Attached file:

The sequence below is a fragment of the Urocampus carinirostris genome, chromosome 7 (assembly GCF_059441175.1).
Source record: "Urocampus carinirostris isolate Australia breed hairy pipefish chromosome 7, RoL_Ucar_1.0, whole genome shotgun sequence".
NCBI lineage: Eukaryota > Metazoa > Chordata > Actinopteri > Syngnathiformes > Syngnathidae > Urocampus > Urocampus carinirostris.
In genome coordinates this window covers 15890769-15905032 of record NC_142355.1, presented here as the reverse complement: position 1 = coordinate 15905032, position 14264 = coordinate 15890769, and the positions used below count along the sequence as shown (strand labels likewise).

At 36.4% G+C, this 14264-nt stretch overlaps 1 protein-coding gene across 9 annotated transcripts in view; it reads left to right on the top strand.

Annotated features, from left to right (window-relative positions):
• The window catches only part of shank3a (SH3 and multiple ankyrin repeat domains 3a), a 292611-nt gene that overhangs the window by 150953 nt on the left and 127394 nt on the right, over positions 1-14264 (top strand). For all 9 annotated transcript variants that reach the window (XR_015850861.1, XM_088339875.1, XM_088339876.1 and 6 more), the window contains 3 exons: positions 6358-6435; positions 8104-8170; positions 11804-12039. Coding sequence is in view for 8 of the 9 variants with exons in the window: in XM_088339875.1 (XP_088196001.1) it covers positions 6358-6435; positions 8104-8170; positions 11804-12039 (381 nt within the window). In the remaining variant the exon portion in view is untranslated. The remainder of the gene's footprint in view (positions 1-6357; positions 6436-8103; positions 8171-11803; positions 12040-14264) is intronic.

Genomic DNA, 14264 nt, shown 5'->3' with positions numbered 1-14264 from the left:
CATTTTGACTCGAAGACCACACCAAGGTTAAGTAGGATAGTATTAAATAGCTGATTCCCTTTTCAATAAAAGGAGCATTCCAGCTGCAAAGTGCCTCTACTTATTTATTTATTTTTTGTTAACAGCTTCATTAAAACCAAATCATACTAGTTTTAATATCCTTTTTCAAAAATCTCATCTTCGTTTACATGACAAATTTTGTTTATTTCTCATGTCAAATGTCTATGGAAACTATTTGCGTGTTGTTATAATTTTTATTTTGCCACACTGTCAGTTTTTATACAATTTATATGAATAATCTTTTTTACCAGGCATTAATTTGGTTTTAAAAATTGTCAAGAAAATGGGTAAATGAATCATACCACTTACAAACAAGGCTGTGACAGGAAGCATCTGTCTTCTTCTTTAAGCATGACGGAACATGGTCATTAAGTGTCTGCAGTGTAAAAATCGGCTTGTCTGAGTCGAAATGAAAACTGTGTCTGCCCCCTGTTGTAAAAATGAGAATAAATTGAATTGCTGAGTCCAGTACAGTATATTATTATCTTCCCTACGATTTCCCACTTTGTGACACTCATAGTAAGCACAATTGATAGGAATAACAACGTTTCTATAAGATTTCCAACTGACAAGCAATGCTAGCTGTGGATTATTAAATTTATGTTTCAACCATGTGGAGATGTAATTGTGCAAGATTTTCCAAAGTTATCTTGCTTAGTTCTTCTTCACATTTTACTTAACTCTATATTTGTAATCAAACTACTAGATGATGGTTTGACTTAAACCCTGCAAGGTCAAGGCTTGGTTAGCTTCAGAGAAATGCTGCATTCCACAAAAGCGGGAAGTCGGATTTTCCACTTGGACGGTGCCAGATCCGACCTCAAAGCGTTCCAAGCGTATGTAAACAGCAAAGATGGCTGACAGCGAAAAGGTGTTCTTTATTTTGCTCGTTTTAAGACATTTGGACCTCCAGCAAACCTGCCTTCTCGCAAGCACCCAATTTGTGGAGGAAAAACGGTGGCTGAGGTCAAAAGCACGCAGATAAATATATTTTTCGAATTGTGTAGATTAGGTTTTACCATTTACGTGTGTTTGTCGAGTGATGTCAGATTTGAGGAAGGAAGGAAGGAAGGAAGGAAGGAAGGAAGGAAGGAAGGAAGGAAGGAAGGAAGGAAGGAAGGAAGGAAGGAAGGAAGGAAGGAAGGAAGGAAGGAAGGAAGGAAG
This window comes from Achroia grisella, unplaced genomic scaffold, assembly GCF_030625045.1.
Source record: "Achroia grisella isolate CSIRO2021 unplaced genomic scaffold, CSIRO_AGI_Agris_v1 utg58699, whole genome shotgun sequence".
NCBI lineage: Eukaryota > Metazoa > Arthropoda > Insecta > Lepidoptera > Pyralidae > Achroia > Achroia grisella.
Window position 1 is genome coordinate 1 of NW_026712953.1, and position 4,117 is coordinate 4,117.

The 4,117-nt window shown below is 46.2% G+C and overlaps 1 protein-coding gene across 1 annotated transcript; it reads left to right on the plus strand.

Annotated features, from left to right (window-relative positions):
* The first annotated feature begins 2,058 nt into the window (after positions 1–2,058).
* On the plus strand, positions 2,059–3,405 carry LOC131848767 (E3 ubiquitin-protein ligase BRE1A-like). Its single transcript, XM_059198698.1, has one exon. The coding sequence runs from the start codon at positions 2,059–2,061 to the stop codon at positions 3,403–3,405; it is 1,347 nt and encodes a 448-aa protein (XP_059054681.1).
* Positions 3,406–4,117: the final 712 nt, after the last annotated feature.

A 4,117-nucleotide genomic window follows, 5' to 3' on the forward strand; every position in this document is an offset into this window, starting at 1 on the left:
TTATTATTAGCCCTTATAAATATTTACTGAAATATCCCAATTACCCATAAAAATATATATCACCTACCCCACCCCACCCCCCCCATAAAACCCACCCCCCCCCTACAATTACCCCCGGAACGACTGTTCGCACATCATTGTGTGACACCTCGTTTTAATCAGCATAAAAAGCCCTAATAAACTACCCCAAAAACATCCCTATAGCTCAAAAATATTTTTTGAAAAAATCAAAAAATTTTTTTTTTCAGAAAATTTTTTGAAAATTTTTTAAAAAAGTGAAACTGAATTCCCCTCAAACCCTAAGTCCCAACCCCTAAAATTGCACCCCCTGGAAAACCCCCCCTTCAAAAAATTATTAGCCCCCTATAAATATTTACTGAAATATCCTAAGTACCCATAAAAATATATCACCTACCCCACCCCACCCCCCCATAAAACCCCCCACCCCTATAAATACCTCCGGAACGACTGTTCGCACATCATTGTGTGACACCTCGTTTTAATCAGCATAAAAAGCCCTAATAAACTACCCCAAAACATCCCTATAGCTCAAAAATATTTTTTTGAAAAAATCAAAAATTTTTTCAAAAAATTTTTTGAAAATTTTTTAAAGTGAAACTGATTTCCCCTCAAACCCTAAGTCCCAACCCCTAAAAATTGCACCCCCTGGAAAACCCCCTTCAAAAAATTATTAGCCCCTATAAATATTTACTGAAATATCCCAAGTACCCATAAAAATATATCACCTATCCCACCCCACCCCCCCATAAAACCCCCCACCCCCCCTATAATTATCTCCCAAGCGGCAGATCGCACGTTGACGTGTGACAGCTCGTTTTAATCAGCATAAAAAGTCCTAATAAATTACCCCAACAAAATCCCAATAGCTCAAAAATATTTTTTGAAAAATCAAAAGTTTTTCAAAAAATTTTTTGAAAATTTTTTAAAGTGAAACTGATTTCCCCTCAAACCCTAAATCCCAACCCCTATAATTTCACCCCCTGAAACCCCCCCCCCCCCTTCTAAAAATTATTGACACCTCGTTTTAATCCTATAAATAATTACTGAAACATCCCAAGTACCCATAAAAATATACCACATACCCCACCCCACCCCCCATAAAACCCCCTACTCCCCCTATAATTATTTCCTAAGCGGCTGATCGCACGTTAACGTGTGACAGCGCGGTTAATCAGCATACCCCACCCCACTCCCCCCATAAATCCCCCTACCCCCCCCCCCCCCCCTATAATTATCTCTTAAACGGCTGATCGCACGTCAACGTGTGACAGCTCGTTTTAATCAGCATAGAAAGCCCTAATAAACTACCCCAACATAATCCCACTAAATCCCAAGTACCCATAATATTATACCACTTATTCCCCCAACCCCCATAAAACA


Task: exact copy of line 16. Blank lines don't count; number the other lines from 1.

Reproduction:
* The first annotated feature begins 2,058 nt into the window (after positions 1–2,058).